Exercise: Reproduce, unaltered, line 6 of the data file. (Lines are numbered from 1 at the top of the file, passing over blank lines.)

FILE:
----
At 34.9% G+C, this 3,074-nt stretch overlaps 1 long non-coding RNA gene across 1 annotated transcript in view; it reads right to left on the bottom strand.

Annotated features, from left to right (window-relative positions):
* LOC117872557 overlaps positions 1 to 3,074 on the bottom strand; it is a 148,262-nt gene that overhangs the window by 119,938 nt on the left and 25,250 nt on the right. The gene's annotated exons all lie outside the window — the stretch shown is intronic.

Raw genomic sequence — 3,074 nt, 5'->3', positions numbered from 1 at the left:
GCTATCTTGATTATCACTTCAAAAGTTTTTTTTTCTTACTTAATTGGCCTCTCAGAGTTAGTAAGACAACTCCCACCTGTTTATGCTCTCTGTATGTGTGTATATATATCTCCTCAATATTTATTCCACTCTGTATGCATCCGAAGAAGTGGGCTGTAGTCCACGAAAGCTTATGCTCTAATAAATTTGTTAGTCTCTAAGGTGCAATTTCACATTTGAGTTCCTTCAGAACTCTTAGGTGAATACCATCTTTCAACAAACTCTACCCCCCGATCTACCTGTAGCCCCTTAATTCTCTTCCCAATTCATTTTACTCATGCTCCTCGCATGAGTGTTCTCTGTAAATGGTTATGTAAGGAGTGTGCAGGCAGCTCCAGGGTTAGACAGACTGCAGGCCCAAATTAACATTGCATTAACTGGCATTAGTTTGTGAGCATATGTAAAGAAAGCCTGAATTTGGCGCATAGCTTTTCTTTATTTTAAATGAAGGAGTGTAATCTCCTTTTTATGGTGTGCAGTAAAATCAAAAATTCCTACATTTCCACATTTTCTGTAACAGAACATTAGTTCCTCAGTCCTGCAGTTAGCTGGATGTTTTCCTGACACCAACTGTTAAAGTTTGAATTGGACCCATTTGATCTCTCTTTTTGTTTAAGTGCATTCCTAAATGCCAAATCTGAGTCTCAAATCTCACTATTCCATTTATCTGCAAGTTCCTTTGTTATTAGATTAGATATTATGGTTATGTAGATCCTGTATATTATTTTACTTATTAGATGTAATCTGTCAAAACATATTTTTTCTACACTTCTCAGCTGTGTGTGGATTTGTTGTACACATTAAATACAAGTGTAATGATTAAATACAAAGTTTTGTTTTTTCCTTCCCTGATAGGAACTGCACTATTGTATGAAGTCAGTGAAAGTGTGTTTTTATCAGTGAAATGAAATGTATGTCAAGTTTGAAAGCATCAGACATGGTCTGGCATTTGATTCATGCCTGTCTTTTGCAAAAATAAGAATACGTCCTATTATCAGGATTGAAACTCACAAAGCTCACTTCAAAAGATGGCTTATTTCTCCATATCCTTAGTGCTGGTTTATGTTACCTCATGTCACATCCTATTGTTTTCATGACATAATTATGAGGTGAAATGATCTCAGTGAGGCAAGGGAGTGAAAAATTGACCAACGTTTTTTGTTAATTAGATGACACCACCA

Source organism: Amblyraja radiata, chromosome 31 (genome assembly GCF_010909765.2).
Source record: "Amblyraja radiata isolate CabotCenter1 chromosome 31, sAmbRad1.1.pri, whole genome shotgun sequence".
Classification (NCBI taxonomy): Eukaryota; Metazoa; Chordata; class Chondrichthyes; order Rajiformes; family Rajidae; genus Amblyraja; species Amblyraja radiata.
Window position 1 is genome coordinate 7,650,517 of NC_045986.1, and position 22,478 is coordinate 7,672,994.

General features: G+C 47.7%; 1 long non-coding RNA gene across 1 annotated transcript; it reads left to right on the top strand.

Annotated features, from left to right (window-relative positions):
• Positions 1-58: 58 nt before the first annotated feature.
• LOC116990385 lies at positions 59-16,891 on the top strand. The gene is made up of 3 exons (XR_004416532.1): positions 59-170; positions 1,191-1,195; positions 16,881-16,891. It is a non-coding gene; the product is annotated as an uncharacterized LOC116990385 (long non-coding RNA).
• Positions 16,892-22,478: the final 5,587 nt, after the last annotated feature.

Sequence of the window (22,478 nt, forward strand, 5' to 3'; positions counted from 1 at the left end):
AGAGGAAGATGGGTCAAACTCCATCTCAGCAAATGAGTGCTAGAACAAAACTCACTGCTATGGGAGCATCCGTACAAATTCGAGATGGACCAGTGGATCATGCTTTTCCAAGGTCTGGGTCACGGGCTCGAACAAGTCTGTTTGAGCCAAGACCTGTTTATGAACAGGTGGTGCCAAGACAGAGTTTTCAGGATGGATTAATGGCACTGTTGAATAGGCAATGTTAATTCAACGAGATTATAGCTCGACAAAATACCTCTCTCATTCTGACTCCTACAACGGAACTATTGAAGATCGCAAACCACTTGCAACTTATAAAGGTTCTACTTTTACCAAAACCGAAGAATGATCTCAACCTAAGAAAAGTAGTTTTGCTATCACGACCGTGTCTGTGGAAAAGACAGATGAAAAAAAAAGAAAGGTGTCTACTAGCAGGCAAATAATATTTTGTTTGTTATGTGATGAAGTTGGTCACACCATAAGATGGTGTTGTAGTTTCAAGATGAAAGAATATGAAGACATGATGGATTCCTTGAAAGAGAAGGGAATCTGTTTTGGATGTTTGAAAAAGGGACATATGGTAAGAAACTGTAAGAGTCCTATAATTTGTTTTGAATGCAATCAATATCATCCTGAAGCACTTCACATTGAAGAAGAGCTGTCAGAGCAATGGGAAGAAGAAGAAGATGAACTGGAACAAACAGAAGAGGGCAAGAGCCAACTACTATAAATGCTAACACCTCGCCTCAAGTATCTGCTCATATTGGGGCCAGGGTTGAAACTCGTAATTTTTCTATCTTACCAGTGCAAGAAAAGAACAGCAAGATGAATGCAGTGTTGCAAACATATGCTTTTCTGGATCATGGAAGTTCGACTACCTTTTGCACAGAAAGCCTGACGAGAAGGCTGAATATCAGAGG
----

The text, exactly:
Source organism: Amblyraja radiata, chromosome 31 (genome assembly GCF_010909765.2).